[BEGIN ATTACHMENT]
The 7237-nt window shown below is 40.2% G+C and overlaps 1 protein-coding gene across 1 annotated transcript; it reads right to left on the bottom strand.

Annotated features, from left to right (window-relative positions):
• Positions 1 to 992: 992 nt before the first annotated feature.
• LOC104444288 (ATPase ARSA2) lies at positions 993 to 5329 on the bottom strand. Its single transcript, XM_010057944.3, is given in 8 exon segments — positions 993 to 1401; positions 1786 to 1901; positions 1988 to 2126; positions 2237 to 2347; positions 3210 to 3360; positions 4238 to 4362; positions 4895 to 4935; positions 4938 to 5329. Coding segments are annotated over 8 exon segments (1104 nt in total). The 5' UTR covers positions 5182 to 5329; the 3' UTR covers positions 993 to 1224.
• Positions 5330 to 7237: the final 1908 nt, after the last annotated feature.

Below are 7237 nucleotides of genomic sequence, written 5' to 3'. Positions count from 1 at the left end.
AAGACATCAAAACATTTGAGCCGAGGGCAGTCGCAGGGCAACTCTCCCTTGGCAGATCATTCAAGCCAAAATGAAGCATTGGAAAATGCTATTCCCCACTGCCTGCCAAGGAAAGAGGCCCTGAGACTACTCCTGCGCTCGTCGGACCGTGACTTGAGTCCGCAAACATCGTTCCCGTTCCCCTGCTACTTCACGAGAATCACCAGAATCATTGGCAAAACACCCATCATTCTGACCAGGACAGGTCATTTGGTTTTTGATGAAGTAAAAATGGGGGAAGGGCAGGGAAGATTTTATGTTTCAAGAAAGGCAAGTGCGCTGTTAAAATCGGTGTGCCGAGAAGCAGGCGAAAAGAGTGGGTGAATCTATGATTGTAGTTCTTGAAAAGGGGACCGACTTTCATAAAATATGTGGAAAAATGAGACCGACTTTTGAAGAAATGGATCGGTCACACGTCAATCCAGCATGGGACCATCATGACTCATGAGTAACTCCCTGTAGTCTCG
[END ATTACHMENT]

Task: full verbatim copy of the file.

The 7237-nt window shown below is 40.2% G+C and overlaps 1 protein-coding gene across 1 annotated transcript; it reads right to left on the bottom strand.

Annotated features, from left to right (window-relative positions):
• Positions 1 to 992: 992 nt before the first annotated feature.
• LOC104444288 (ATPase ARSA2) lies at positions 993 to 5329 on the bottom strand. Its single transcript, XM_010057944.3, is given in 8 exon segments — positions 993 to 1401; positions 1786 to 1901; positions 1988 to 2126; positions 2237 to 2347; positions 3210 to 3360; positions 4238 to 4362; positions 4895 to 4935; positions 4938 to 5329. Coding segments are annotated over 8 exon segments (1104 nt in total). The 5' UTR covers positions 5182 to 5329; the 3' UTR covers positions 993 to 1224.
• Positions 5330 to 7237: the final 1908 nt, after the last annotated feature.

Below are 7237 nucleotides of genomic sequence, written 5' to 3'. Positions count from 1 at the left end.
AAGACATCAAAACATTTGAGCCGAGGGCAGTCGCAGGGCAACTCTCCCTTGGCAGATCATTCAAGCCAAAATGAAGCATTGGAAAATGCTATTCCCCACTGCCTGCCAAGGAAAGAGGCCCTGAGACTACTCCTGCGCTCGTCGGACCGTGACTTGAGTCCGCAAACATCGTTCCCGTTCCCCTGCTACTTCACGAGAATCACCAGAATCATTGGCAAAACACCCATCATTCTGACCAGGACAGGTCATTTGGTTTTTGATGAAGTAAAAATGGGGGAAGGGCAGGGAAGATTTTATGTTTCAAGAAAGGCAAGTGCGCTGTTAAAATCGGTGTGCCGAGAAGCAGGCGAAAAGAGTGGGTGAATCTATGATTGTAGTTCTTGAAAAGGGGACCGACTTTCATAAAATATGTGGAAAAATGAGACCGACTTTTGAAGAAATGGATCGGTCACACGTCAATCCAGCATGGGACCATCATGACTCATGAGTAACTCCCTGTAGTCTCG